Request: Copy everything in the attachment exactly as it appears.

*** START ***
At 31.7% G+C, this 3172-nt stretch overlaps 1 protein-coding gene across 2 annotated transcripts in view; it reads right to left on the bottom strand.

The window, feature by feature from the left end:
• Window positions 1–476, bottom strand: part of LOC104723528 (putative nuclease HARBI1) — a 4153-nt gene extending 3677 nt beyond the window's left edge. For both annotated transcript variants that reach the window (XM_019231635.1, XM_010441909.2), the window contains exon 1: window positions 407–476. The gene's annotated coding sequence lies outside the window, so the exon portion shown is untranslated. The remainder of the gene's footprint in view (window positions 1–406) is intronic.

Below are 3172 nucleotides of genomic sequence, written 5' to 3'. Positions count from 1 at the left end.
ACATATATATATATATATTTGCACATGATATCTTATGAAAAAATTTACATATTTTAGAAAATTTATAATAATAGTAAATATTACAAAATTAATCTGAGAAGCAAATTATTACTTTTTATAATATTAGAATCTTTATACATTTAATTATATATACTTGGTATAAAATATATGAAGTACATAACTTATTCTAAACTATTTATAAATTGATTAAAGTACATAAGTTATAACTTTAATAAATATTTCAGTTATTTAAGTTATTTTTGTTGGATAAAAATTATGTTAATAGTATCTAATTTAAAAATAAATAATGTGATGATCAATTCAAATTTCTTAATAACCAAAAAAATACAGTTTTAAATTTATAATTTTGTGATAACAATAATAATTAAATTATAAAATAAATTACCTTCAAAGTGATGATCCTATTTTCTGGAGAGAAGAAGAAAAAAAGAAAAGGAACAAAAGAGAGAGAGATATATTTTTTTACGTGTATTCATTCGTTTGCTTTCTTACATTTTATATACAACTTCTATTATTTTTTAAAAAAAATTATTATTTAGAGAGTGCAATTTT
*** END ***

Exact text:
At 31.7% G+C, this 3172-nt stretch overlaps 1 protein-coding gene across 2 annotated transcripts in view; it reads right to left on the bottom strand.

The window, feature by feature from the left end:
• Window positions 1–476, bottom strand: part of LOC104723528 (putative nuclease HARBI1) — a 4153-nt gene extending 3677 nt beyond the window's left edge. For both annotated transcript variants that reach the window (XM_019231635.1, XM_010441909.2), the window contains exon 1: window positions 407–476. The gene's annotated coding sequence lies outside the window, so the exon portion shown is untranslated. The remainder of the gene's footprint in view (window positions 1–406) is intronic.

Below are 3172 nucleotides of genomic sequence, written 5' to 3'. Positions count from 1 at the left end.
ACATATATATATATATATTTGCACATGATATCTTATGAAAAAATTTACATATTTTAGAAAATTTATAATAATAGTAAATATTACAAAATTAATCTGAGAAGCAAATTATTACTTTTTATAATATTAGAATCTTTATACATTTAATTATATATACTTGGTATAAAATATATGAAGTACATAACTTATTCTAAACTATTTATAAATTGATTAAAGTACATAAGTTATAACTTTAATAAATATTTCAGTTATTTAAGTTATTTTTGTTGGATAAAAATTATGTTAATAGTATCTAATTTAAAAATAAATAATGTGATGATCAATTCAAATTTCTTAATAACCAAAAAAATACAGTTTTAAATTTATAATTTTGTGATAACAATAATAATTAAATTATAAAATAAATTACCTTCAAAGTGATGATCCTATTTTCTGGAGAGAAGAAGAAAAAAAGAAAAGGAACAAAAGAGAGAGAGATATATTTTTTTACGTGTATTCATTCGTTTGCTTTCTTACATTTTATATACAACTTCTATTATTTTTTAAAAAAAATTATTATTTAGAGAGTGCAATTTT